Nora Gilham is a teacher at the village school. She teaches the lower grades from their start at age five until they finish their third year, when she hands them over to Mrs Henshall. Most of the children are well-behaved, for in our village traditional values are still observed. There is the occasional 'bad boy' - it is nearly always a boy - who requires a firm hand, but by the autumn half-term holiday she has cast-iron control over her classes. Her lot is eased by her having all three classes at the same time and in the one room, for the newcomers have two earlier classes to show them the ropes, and Miss Gilham receives help from these older pupils, who explain to the new ones just how things are done around here.
For a teacher to have more than one class is an anachronism, of course, and needs explanation. But the local council is pragmatic. They have neither sufficient pupils in the village school's catchment area nor sufficient money in the coffers for each year to have its own teacher. So the five, six and seven year olds share Miss Gilham, eights and nines Mrs Henshall and tens and elevens Mr Allsop. So it has always been, and parents are glad that their young children do not need to take the train or bus into the nearby town of Winstable at an ungodly hour of the morning. Everybody turns a blind eye to this anomaly and nobody admits its existence, and all are happy.
To return to Miss Gilham, she herself was a pupil here, had started in the five year old class some thirty years ago and, after taking the 11+ exam, had gone to the secondary school in Winstable. She had been a good pupil, had continued to the big city to take teacher training and had worked a number of years there, always with an eye on vacancies nearer home. Some five years later one had arisen in Winstable, which she had sought and been accepted for, and another seven years had passed before her predecessor, old Mrs Wilshaw, who had taken Miss Gilham through her first three years, had finally retired, and she came full circle, back to the tiny village school which had set her on the path to learning.
One evening in the middle of May Nora Gilham was sitting in the garden of the Stonemason's Arms sipping an after-dinner cognac and occasionally a coffee, and talking to her friend, Evelyn Pelham, whilst Evelyn's fiancé, Peter Norris, was inside playing darts.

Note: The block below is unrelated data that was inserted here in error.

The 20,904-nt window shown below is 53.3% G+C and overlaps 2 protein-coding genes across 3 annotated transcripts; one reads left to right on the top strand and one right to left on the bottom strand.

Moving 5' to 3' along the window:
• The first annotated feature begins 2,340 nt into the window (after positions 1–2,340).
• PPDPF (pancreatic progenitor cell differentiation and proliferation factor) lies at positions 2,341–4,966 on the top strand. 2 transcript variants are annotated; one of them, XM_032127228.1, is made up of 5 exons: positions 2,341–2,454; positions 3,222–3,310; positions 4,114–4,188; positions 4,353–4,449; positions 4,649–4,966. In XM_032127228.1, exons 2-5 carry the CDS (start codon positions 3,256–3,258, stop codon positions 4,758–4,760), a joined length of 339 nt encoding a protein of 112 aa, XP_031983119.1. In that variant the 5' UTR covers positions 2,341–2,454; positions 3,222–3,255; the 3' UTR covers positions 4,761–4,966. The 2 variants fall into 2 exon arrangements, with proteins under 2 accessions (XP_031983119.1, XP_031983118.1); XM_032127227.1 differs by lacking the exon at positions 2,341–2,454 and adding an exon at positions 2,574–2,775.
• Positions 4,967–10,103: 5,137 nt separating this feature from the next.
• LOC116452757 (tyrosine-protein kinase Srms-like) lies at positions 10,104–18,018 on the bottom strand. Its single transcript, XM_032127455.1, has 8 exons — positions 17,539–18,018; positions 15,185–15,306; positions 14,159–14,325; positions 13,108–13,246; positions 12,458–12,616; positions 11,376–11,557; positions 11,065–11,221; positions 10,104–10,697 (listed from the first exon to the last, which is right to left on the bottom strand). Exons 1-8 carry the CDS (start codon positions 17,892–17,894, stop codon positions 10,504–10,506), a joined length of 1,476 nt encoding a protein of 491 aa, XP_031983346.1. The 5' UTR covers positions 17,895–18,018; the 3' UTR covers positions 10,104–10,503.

"So when is Peter going to make an honest woman of you?" asked Nora.
"The heavy money is on late July or early August," said Evelyn. "It depends when my cousin can come and look after the shop whilst we're off on our honeymoon."
"And where would you like to go for your honeymoon?"
"Oh, I don't know. The older I get the less I want to leave Stoke Fercroft, even for a holiday. But I suppose we'll be off to the Canaries, or France. Maybe Italy - Tuscany."
"You're too young to be talking about being old," smiled Nora. "Look at me?"
"Well, you're not old either," said Evelyn. "What are you? Thirty-six, thirty-seven?"
"I'm thirty-four, thank you very much!"
"And when is someone going to make that honest woman of you?"
Nora sighed, and Evelyn felt a twinge of guilt at bringing such a potentially touchy subject out in the open.
"I don't think that's going to happen," said Nora quietly.
"The thing that surprises me is that you've managed to stay single so long," said Evelyn. "You're intelligent, attractive ..."
"I nearly didn't," said Nora. "I was actually engaged once. When I was working in the city, after qualifying. I met a lovely man." Her eyes took on a faraway look. "Robert was his name. Another teacher, of course. We became friends, then lovers, and then he asked me to marry him."
"And what happened?"
"I got pregnant. Had a miscarriage. While they were tidying up, they discovered that I had a congenital problem with my ovaries. They said it was amazing that I had got pregnant at all, but not surprising that the foetus aborted. There was a danger that my ovaries would become cancerous and the doctors suggested that they were removed."